Showing posts from April, 2014

Readjusting to "Home Sweet Home"

When I was still in high school and I imagined college, the first thing that came to mind was: freedom. No curfew, living by my own rules, and no "checking in". I was pumped to be my own guardian and ruler... Ok I know that sounds a bit exaggerative, but I was so ready to fly from my nest and not look back. And let's be real now, my first year of college was all that and more. I had amazing roommates, a comfortable apartment complex, and the only time I was "checking in" was to make sure, what we had dubbed the "couch boat", was clear for a cuddling sesh. I had gotten use to the semi-restrictive rules that our school Honor Code enforced, but regardless I felt like I was living the dream. I felt a sense of independence and liberty that I had never experienced when I had lived at home. The feeling had given me a glimpse of what life after college offered, a look into the near future where I could come home to MY apartment where I made MY own rules... Bu

Tips and Tricks from one FRESH out of college.

Dear fellow learners, I’m writing this letter on behalf of incoming college freshmen. I just recently (as in last week) finished my first year of college, and I thought it would be wise to bequeath some of my knowledge and insider tips to all you youngsters. So here it goes… First: Set time aside for your homework. I recommend the quiet floor of the library because you are practically forced into productivity. I had a big problem with procrastinating and am currently seeing a therapist to sort out that personal problem. But seriously don’t tell yourself that you’ll do it later, because later turns into the last week of the semester. Second:        Take notes while your professor is lecturing. You may think that lectures are just time for you to paint your nails and not absorb anything, but you would be wrong. Very wrong. Take advantage of the class and your professors’ insight and jot down notes in a notebook, or even better in the margins of your textbook. T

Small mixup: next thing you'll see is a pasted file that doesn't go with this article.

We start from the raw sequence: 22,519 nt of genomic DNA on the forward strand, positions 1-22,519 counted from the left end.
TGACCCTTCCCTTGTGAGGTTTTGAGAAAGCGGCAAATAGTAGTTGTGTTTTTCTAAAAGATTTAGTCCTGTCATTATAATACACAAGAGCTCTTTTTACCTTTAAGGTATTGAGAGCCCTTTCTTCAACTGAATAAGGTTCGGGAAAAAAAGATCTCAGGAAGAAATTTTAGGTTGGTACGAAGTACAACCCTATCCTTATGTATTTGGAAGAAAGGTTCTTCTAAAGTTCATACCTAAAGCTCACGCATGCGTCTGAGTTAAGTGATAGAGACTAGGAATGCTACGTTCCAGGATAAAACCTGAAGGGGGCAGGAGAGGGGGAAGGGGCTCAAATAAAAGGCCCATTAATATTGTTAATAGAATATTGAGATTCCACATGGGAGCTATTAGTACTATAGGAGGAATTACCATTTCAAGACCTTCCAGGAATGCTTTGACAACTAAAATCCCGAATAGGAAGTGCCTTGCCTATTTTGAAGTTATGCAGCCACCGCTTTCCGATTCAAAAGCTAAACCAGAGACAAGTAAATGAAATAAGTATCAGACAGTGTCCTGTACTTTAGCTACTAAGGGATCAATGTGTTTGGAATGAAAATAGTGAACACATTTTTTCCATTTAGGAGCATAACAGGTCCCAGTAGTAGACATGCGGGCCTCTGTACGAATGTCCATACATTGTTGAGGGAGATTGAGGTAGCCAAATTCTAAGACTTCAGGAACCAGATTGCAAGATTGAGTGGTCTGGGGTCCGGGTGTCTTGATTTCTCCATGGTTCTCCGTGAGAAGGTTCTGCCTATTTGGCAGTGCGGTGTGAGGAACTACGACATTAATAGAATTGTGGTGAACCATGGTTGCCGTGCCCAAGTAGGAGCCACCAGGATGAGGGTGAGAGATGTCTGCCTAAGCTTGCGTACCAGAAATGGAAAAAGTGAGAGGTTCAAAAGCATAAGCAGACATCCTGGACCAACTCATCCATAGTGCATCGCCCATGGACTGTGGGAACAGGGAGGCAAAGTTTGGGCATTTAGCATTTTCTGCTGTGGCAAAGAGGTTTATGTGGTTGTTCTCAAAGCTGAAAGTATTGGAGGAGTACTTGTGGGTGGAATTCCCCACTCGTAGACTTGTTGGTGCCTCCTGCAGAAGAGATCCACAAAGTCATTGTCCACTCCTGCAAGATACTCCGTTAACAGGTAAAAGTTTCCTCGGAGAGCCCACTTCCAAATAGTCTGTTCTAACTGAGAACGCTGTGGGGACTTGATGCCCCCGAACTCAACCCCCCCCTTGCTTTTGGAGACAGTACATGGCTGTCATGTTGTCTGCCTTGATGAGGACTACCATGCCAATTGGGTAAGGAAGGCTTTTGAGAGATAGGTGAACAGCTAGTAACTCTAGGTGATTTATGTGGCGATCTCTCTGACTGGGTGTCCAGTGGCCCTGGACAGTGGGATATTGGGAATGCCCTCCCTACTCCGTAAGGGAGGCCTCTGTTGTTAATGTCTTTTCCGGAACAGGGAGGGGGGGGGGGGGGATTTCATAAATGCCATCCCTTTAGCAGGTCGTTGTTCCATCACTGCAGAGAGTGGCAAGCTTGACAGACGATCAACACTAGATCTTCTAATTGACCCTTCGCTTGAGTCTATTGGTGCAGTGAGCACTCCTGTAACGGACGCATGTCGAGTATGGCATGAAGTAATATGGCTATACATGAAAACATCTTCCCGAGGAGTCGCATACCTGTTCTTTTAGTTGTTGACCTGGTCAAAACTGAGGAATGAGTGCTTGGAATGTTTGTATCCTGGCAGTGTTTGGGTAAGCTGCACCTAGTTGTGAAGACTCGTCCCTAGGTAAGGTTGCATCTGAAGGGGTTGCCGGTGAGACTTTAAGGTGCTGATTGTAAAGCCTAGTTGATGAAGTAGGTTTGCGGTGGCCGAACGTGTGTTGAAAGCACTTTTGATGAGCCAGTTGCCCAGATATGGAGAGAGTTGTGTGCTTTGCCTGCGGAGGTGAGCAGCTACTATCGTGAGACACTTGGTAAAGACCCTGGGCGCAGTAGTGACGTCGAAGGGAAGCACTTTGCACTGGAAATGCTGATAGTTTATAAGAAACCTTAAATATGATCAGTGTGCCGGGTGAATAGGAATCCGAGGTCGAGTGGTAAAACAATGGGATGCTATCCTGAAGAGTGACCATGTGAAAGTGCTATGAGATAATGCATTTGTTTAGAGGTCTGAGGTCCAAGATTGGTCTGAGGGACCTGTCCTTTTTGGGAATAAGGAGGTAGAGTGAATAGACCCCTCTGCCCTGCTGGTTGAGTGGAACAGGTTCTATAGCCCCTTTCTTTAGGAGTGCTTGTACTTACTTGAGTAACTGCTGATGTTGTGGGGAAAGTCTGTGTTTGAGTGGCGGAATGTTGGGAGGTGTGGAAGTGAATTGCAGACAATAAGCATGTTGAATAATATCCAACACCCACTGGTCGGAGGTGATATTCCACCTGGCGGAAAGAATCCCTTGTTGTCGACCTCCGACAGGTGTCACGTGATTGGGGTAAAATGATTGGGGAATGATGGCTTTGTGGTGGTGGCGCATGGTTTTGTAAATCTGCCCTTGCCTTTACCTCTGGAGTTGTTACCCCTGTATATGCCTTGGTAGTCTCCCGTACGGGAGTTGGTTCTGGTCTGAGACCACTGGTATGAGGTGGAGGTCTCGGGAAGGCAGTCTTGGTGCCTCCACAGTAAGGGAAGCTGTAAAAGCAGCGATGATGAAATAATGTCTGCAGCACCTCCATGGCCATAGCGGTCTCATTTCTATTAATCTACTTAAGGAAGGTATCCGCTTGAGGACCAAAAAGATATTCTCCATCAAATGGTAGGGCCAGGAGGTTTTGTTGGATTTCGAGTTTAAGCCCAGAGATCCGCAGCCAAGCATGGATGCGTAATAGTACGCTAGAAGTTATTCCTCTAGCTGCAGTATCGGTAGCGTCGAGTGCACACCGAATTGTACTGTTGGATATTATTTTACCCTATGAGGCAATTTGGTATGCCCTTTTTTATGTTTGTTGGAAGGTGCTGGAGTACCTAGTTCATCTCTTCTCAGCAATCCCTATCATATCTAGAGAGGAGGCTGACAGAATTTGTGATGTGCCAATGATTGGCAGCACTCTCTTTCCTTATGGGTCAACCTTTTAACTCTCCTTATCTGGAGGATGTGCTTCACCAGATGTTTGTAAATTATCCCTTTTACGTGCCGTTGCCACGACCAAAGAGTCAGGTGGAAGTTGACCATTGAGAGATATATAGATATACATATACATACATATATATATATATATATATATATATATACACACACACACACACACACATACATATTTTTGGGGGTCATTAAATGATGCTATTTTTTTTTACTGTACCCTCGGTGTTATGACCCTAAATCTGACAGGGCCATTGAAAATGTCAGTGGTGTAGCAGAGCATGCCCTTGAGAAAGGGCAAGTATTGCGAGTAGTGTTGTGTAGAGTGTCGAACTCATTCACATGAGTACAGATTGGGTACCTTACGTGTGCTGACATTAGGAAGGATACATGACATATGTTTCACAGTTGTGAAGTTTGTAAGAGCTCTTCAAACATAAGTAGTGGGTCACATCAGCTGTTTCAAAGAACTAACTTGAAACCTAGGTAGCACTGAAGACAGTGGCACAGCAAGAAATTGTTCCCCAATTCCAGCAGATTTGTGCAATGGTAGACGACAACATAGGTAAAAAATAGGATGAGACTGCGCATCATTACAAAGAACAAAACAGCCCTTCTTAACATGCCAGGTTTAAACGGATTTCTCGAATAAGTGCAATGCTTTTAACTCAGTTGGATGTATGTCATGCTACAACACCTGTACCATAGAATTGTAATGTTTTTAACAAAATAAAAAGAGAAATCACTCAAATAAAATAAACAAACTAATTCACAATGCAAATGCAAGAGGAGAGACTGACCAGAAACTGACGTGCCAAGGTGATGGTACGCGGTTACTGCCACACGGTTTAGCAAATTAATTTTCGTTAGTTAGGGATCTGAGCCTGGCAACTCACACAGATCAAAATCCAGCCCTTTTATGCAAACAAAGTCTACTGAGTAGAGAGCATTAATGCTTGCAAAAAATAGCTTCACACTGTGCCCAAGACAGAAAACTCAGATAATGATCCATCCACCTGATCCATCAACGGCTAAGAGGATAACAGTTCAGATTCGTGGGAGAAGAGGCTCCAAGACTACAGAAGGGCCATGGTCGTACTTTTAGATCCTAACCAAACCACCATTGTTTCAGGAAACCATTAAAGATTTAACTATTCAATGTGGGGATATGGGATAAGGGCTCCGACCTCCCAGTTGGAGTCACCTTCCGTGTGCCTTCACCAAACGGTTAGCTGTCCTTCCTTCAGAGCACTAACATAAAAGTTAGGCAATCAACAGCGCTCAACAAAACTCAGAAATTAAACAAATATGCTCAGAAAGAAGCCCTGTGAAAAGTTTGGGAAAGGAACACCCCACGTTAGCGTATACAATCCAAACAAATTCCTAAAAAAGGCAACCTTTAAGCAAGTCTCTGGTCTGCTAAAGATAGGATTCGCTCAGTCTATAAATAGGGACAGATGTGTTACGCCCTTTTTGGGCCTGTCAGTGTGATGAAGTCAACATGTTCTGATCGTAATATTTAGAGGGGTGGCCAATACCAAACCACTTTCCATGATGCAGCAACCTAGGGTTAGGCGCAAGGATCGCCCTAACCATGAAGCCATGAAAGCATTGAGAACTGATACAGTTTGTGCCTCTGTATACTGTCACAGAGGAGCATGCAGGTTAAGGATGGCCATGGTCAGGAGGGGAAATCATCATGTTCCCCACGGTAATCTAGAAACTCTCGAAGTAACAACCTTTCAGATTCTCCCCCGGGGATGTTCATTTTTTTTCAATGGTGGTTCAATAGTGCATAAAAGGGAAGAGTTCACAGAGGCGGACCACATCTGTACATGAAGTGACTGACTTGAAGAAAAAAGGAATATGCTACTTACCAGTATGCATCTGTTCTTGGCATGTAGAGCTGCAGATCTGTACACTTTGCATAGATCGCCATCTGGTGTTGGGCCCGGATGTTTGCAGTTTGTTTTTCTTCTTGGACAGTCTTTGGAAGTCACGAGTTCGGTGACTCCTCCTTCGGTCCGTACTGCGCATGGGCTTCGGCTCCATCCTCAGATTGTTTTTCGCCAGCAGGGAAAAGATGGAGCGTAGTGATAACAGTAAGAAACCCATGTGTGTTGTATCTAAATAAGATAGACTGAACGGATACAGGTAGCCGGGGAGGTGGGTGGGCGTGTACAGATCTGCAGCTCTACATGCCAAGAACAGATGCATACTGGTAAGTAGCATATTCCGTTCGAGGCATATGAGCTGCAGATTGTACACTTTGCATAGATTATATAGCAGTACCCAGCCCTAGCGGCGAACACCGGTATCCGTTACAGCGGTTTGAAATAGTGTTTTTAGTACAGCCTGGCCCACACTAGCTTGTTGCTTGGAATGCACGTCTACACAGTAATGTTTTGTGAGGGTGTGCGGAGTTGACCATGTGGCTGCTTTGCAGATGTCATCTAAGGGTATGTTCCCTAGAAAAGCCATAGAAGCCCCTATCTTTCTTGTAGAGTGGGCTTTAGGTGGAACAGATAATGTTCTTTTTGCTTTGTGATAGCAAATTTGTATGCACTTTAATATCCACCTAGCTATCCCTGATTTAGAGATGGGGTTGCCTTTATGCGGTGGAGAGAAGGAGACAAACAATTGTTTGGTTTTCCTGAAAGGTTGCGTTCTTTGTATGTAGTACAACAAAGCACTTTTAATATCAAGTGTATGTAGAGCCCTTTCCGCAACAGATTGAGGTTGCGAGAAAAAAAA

Our society puts high importance and an even higher price tag on beauty. We are told and reminded from adolescence that we need to fit a specific mold and form to be considered “beautiful”; and if we don’t fit society’s norms and expectations than we are not up to par to the glamorous models plastered on magazines and newsstands on every corner. But since we have grown up and matured in this society we already believe that we need to meet their vain requirements to ever succeed in this competitive, aggressive, and sex oriented world. We should meet those standards because, let’s be real, pretty people always make it further in the job field.   Women are hired based on their looks, how white their teeth are, how smooth and poreless their face appears, how small and non-existent their waste is, rather than the job requirements. Sure they may possess some sort of stipulations that helped them to land that position, but if a heavy-set woman with frizzy hair and bad skin came in with the